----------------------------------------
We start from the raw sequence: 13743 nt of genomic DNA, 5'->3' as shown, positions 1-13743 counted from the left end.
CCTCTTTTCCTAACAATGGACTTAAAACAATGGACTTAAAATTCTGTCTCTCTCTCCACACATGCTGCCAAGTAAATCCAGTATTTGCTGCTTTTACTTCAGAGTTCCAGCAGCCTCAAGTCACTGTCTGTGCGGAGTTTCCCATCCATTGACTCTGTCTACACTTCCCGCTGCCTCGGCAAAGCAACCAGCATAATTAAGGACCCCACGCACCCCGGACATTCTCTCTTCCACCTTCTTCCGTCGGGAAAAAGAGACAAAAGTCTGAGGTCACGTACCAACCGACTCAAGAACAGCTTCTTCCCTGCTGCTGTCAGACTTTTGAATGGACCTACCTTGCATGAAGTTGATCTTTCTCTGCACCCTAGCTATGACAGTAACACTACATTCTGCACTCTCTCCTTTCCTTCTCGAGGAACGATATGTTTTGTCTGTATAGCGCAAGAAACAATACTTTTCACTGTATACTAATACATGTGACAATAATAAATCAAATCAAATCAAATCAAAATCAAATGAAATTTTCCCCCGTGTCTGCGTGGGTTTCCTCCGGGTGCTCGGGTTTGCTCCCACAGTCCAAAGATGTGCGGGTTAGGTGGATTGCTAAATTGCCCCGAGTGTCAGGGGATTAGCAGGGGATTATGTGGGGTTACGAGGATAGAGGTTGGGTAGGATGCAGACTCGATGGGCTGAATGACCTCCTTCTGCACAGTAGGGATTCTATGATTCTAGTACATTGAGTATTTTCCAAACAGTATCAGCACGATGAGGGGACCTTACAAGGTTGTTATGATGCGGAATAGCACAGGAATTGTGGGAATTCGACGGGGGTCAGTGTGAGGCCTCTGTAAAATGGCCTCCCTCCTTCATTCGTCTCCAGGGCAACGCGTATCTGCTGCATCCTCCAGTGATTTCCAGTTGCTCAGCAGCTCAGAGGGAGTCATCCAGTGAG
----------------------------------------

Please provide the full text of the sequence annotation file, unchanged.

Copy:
We start from the raw sequence: 13743 nt of genomic DNA, 5'->3' as shown, positions 1-13743 counted from the left end.
CCTCTTTTCCTAACAATGGACTTAAAACAATGGACTTAAAATTCTGTCTCTCTCTCCACACATGCTGCCAAGTAAATCCAGTATTTGCTGCTTTTACTTCAGAGTTCCAGCAGCCTCAAGTCACTGTCTGTGCGGAGTTTCCCATCCATTGACTCTGTCTACACTTCCCGCTGCCTCGGCAAAGCAACCAGCATAATTAAGGACCCCACGCACCCCGGACATTCTCTCTTCCACCTTCTTCCGTCGGGAAAAAGAGACAAAAGTCTGAGGTCACGTACCAACCGACTCAAGAACAGCTTCTTCCCTGCTGCTGTCAGACTTTTGAATGGACCTACCTTGCATGAAGTTGATCTTTCTCTGCACCCTAGCTATGACAGTAACACTACATTCTGCACTCTCTCCTTTCCTTCTCGAGGAACGATATGTTTTGTCTGTATAGCGCAAGAAACAATACTTTTCACTGTATACTAATACATGTGACAATAATAAATCAAATCAAATCAAATCAAAATCAAATGAAATTTTCCCCCGTGTCTGCGTGGGTTTCCTCCGGGTGCTCGGGTTTGCTCCCACAGTCCAAAGATGTGCGGGTTAGGTGGATTGCTAAATTGCCCCGAGTGTCAGGGGATTAGCAGGGGATTATGTGGGGTTACGAGGATAGAGGTTGGGTAGGATGCAGACTCGATGGGCTGAATGACCTCCTTCTGCACAGTAGGGATTCTATGATTCTAGTACATTGAGTATTTTCCAAACAGTATCAGCACGATGAGGGGACCTTACAAGGTTGTTATGATGCGGAATAGCACAGGAATTGTGGGAATTCGACGGGGGTCAGTGTGAGGCCTCTGTAAAATGGCCTCCCTCCTTCATTCGTCTCCAGGGCAACGCGTATCTGCTGCATCCTCCAGTGATTTCCAGTTGCTCAGCAGCTCAGAGGGAGTCATCCAGTGAG